STL181: Will a Jobsite Saw Cut It?
Anissa, John, and Ben discuss small shop solutions, table stretchers, shop lighting, and their recent smooth moves
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I have an enjoyable dilemma. I am building a garage with adjacent shop space at our north home. The shop is 200 sq-ft, one third the size of my St. Paul shop, and thus creates a challenge adapting to a small space. I have been devouring all the FWW articles on small shops and believe I can make this space workable but I will have to make some concessions, mainly my tablesaw, jointer, and planer. Will I be satisfied and served by a portable, contractor-style table saw and a combination jointer-planer?
Is there a guideline for when stretchers are needed to strengthen a piece? I am looking to build an entryway table from oak that is 32-in. high, 60-in. long, 12-in. deep, with a 2 ½-in. apron and 2-in. legs that taper down to 1-in. I prefer simple designs, and would rather not have stretchers.
- Floating-Top Table by Michael Pekovich #263-Sep/Oct 2017 Issue – http://bit.ly/2zKD2pw
- Engineer Shelves With The Sagulator by Bill Kovalick #190–Mar/April 2007 Issue – http://bit.ly/2SUSKpk
- Brass Stretcher Brightens a Bench by Michael Robbins #267–Mar/Apr 2018 Issue http://bit.ly/2SUOztJ
- Given a common inspiration, three furniture makers create a diversity of designs by Mark Schofield #184–May/June 2006 Issue – http://bit.ly/2SR2fWA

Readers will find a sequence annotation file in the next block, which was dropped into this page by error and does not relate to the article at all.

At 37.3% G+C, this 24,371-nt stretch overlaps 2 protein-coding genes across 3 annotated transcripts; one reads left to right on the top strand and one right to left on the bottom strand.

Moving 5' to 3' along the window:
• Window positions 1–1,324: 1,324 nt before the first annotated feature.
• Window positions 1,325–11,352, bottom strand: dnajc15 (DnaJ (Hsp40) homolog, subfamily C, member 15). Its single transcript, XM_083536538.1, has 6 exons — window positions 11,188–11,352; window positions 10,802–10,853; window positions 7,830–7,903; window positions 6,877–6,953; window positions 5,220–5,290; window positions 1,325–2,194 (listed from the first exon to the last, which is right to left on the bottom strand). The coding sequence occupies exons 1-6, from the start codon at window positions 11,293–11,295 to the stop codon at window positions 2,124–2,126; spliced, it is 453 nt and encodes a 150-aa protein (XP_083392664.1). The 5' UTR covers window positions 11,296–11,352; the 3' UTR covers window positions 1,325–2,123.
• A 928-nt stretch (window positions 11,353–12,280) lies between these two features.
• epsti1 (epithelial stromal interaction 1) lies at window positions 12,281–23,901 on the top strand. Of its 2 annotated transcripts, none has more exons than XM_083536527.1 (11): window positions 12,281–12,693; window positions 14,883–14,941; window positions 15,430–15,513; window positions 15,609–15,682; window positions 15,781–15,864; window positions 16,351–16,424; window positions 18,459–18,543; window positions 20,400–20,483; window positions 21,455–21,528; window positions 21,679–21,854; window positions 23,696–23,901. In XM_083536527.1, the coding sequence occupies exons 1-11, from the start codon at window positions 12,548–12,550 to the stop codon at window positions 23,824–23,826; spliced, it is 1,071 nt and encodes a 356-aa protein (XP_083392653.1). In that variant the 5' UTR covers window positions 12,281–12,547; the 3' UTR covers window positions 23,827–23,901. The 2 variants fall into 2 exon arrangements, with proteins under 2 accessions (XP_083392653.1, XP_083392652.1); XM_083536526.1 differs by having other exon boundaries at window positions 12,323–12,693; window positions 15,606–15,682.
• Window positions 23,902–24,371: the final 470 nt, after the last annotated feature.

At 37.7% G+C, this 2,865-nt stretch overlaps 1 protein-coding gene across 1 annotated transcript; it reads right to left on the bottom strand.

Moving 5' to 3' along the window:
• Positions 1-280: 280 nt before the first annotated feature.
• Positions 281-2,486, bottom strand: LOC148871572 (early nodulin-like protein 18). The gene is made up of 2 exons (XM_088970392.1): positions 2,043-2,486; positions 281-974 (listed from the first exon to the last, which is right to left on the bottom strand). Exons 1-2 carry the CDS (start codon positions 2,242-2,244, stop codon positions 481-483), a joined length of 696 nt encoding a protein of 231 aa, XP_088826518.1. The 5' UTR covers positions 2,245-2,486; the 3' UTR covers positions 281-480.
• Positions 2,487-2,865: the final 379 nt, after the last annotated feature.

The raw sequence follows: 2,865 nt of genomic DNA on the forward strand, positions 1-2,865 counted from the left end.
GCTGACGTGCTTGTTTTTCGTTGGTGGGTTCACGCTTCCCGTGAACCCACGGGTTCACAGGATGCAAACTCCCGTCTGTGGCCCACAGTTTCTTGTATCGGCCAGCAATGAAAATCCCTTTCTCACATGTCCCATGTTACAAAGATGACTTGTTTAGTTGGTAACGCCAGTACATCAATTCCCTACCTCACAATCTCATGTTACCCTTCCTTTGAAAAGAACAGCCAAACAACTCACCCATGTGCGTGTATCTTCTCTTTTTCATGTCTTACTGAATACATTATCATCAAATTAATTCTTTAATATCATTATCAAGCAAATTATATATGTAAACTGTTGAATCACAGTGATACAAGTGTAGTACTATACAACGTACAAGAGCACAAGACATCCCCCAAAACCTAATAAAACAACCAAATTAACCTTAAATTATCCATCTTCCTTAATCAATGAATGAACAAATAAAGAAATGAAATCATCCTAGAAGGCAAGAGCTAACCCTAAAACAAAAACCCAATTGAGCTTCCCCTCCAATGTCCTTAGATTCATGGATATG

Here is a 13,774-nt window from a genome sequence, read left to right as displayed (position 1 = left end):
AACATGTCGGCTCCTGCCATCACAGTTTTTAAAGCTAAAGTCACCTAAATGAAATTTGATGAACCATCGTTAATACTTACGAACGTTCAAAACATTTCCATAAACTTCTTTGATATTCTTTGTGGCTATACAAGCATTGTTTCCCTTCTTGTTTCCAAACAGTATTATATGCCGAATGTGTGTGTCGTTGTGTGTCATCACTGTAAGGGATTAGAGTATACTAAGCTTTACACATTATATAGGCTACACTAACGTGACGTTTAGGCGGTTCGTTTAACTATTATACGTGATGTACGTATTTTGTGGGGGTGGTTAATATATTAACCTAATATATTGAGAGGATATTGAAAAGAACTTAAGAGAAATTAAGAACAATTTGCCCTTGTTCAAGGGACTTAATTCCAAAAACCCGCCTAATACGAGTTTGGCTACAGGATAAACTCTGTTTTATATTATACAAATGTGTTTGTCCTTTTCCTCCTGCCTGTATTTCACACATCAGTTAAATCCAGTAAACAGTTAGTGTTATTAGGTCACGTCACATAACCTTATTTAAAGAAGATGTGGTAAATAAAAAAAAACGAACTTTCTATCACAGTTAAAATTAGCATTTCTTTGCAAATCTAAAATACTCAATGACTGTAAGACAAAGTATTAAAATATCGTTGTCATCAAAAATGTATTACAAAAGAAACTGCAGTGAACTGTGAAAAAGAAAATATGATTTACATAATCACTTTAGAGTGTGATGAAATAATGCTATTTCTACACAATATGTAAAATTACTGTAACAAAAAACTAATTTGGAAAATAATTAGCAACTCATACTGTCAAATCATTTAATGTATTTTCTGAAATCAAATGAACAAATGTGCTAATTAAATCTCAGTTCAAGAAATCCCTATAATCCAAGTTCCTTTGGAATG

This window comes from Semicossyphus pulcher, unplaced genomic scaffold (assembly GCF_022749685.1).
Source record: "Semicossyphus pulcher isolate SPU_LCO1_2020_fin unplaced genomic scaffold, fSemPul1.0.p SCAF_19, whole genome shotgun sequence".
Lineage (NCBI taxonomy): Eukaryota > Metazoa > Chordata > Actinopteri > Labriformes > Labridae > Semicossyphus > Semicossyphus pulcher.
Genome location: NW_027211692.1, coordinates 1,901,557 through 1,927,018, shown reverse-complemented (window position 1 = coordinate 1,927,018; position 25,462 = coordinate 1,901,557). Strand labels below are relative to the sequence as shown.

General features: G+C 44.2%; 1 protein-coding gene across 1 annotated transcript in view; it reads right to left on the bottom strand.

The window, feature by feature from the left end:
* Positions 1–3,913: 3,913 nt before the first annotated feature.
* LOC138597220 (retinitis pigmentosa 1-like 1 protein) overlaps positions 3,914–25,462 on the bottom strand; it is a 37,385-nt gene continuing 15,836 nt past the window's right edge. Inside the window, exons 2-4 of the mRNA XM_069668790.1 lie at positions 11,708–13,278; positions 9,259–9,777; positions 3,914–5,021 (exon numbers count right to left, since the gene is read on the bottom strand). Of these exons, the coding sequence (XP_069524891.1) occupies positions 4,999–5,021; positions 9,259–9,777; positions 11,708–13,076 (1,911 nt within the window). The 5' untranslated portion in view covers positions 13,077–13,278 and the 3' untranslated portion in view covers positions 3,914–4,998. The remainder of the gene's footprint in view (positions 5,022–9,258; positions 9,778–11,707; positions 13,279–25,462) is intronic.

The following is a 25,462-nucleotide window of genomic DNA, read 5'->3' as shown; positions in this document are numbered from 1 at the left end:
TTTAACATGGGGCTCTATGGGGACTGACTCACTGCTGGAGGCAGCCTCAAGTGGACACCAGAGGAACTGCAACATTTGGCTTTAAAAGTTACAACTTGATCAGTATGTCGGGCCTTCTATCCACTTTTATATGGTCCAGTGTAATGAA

Ben’s mockup of Tanc’s table with the given dimensions:
Segment: Smooth Moves
John: Not cleaning the lint off of a new floor finish applicator
Anissa: Touching a friends piece of furniture while the finish was still wet
Ben: Trusting a tool that should never have been trusted
When I set up my workshop, I positioned the bench facing a south-facing window and installed fluorescents directly above the bench at about eight feet above the floor. If I have a board on edge, any markings on the side facing my body are difficult to see because that area is in shadow. I want to avoid using task lights wherever possible, as they just get in the way. I’m thinking that more overhead lighting is the answer. Do you have any thoughts about where this should be positioned to minimize shadow areas when working at the bench?
I am baffled that some ash stock I milled a couple months ago is now nearly impossible to plane. I cut and milled the ash for a small box a while ago. It was wonderful to work with and easy to plane. I put the pieces aside to enjoy the far too short Minnesota summer. I kept it in the same place all my wood stock lives; my basement workshop. I was looking forward to getting back to work on the box. I decided to plane all the pieces again, assuming it wouldn’t be flat and square as it was months ago. I was dumbfounded that it was nearly impossible to plane. I used the exact same plane I used originally.
I ended up resharpening the blade twice and adjusted it to take the finest possible shaving. Still it would stick and chatter across the board and leave tear out in the middle of smooth grain. To make sure I wasn’t hallucinating, I tried planing some oak and some twisty walnut. It performed beautifully. It was as though it had developed a skin of steel in the time since I first milled it.
Any ideas about what/why this happened?
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